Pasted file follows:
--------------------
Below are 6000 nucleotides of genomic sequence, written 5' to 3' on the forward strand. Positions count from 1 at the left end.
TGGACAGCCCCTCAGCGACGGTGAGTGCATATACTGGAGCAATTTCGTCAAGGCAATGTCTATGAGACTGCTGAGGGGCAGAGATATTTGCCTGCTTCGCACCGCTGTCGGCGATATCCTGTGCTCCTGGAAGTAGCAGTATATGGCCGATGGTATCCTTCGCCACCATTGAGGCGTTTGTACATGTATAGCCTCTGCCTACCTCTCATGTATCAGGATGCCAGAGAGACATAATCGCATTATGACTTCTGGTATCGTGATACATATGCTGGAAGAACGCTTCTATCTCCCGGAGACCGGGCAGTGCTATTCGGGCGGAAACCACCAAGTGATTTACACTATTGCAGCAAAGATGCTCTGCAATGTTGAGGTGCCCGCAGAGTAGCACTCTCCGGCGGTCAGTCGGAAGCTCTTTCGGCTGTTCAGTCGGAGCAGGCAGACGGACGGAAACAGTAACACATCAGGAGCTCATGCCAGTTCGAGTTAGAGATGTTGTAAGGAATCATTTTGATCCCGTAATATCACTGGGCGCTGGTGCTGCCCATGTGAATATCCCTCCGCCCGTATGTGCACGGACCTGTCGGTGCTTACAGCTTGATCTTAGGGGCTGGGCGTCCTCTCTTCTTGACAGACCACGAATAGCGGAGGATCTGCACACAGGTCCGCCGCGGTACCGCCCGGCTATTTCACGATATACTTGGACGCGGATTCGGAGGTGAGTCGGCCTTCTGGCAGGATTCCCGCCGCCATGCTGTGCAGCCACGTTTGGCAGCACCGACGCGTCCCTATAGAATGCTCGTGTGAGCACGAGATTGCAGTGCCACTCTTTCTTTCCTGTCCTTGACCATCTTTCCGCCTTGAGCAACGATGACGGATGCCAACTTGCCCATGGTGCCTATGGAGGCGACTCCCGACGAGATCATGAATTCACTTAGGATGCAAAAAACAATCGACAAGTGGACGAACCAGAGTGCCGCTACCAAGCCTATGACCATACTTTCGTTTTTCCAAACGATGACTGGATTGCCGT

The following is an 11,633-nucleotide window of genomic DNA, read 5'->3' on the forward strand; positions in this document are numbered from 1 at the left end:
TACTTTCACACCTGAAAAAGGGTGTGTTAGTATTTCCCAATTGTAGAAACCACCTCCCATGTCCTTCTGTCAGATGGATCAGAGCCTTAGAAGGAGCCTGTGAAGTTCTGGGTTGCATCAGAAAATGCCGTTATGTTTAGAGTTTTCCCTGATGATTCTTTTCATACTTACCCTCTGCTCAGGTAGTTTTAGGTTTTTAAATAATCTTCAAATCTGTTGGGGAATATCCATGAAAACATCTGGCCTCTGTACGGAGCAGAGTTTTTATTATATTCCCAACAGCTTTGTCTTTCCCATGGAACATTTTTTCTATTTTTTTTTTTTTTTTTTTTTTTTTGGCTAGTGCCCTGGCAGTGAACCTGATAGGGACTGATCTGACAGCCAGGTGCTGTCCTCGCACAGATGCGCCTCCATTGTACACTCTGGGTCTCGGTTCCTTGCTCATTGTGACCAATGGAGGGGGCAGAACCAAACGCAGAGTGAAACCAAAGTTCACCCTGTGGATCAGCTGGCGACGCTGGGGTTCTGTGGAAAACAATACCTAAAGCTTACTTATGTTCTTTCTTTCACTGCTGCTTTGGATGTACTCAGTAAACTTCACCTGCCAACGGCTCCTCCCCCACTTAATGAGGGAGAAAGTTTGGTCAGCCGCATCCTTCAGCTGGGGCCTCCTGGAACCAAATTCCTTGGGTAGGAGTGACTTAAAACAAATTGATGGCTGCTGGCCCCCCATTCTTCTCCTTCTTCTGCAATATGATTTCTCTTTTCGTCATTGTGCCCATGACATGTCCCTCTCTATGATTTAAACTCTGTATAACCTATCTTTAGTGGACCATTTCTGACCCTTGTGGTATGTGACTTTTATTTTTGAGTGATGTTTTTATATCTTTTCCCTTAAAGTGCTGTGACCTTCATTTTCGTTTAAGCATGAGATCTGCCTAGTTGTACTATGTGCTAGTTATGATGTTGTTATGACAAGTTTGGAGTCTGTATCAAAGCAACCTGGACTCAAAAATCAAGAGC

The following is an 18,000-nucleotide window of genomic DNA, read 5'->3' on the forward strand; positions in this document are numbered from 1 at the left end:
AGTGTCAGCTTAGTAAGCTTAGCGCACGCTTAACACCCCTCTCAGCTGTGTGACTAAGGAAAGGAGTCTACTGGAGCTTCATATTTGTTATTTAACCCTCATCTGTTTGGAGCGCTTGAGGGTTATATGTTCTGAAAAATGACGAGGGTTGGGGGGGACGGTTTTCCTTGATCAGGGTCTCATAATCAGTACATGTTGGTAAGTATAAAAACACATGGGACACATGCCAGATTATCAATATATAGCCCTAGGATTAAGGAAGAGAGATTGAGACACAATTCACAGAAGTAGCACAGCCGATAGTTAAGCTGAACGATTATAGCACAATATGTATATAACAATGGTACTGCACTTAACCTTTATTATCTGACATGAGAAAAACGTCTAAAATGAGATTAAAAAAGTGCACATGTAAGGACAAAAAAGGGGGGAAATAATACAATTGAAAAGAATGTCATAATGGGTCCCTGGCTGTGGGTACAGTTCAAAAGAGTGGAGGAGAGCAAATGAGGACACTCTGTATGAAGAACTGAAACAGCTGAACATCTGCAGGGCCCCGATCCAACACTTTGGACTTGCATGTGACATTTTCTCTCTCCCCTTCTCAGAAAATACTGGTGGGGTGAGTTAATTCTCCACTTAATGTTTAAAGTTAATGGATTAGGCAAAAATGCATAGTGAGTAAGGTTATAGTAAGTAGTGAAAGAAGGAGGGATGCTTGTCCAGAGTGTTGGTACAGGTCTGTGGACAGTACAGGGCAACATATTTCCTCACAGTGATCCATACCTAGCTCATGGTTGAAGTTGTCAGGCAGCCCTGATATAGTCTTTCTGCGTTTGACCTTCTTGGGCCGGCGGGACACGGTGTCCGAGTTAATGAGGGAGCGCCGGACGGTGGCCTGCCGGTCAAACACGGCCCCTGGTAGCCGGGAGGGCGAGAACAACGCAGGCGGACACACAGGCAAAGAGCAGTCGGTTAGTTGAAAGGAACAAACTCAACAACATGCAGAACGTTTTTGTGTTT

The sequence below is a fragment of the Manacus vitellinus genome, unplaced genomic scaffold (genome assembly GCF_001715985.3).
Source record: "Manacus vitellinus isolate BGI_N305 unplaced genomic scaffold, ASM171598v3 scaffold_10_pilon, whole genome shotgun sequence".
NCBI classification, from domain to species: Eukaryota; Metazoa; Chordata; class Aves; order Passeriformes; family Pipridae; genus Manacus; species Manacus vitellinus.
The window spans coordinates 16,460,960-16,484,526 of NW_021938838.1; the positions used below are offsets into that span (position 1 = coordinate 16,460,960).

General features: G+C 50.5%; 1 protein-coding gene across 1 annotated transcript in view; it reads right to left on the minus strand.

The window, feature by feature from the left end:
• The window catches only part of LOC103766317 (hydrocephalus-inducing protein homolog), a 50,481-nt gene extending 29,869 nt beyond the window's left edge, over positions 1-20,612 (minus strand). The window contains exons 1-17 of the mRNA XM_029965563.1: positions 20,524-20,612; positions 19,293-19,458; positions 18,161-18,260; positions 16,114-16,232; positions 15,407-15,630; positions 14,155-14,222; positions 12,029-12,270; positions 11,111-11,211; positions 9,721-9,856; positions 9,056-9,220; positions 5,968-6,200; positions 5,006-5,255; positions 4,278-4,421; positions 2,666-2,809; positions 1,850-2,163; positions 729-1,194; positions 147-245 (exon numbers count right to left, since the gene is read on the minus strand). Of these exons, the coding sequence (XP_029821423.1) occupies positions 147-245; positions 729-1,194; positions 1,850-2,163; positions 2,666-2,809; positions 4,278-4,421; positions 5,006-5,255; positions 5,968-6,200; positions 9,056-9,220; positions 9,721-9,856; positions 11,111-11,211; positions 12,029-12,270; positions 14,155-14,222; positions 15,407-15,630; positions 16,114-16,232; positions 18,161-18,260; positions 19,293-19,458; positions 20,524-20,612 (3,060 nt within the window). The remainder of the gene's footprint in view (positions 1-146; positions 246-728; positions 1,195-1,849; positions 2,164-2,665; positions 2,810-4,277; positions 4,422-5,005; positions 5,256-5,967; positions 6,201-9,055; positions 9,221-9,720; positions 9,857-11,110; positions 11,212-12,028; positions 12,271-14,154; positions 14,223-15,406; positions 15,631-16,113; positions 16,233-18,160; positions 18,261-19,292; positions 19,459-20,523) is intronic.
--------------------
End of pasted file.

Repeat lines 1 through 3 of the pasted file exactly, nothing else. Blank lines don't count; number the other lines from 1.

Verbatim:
Below are 6000 nucleotides of genomic sequence, written 5' to 3' on the forward strand. Positions count from 1 at the left end.
TGGACAGCCCCTCAGCGACGGTGAGTGCATATACTGGAGCAATTTCGTCAAGGCAATGTCTATGAGACTGCTGAGGGGCAGAGATATTTGCCTGCTTCGCACCGCTGTCGGCGATATCCTGTGCTCCTGGAAGTAGCAGTATATGGCCGATGGTATCCTTCGCCACCATTGAGGCGTTTGTACATGTATAGCCTCTGCCTACCTCTCATGTATCAGGATGCCAGAGAGACATAATCGCATTATGACTTCTGGTATCGTGATACATATGCTGGAAGAACGCTTCTATCTCCCGGAGACCGGGCAGTGCTATTCGGGCGGAAACCACCAAGTGATTTACACTATTGCAGCAAAGATGCTCTGCAATGTTGAGGTGCCCGCAGAGTAGCACTCTCCGGCGGTCAGTCGGAAGCTCTTTCGGCTGTTCAGTCGGAGCAGGCAGACGGACGGAAACAGTAACACATCAGGAGCTCATGCCAGTTCGAGTTAGAGATGTTGTAAGGAATCATTTTGATCCCGTAATATCACTGGGCGCTGGTGCTGCCCATGTGAATATCCCTCCGCCCGTATGTGCACGGACCTGTCGGTGCTTACAGCTTGATCTTAGGGGCTGGGCGTCCTCTCTTCTTGACAGACCACGAATAGCGGAGGATCTGCACACAGGTCCGCCGCGGTACCGCCCGGCTATTTCACGATATACTTGGACGCGGATTCGGAGGTGAGTCGGCCTTCTGGCAGGATTCCCGCCGCCATGCTGTGCAGCCACGTTTGGCAGCACCGACGCGTCCCTATAGAATGCTCGTGTGAGCACGAGATTGCAGTGCCACTCTTTCTTTCCTGTCCTTGACCATCTTTCCGCCTTGAGCAACGATGACGGATGCCAACTTGCCCATGGTGCCTATGGAGGCGACTCCCGACGAGATCATGAATTCACTTAGGATGCAAAAAACAATCGACAAGTGGACGAACCAGAGTGCCGCTACCAAGCCTATGACCATACTTTCGTTTTTCCAAACGATGACTGGATTGCCGT

The following is an 11,633-nucleotide window of genomic DNA, read 5'->3' on the forward strand; positions in this document are numbered from 1 at the left end: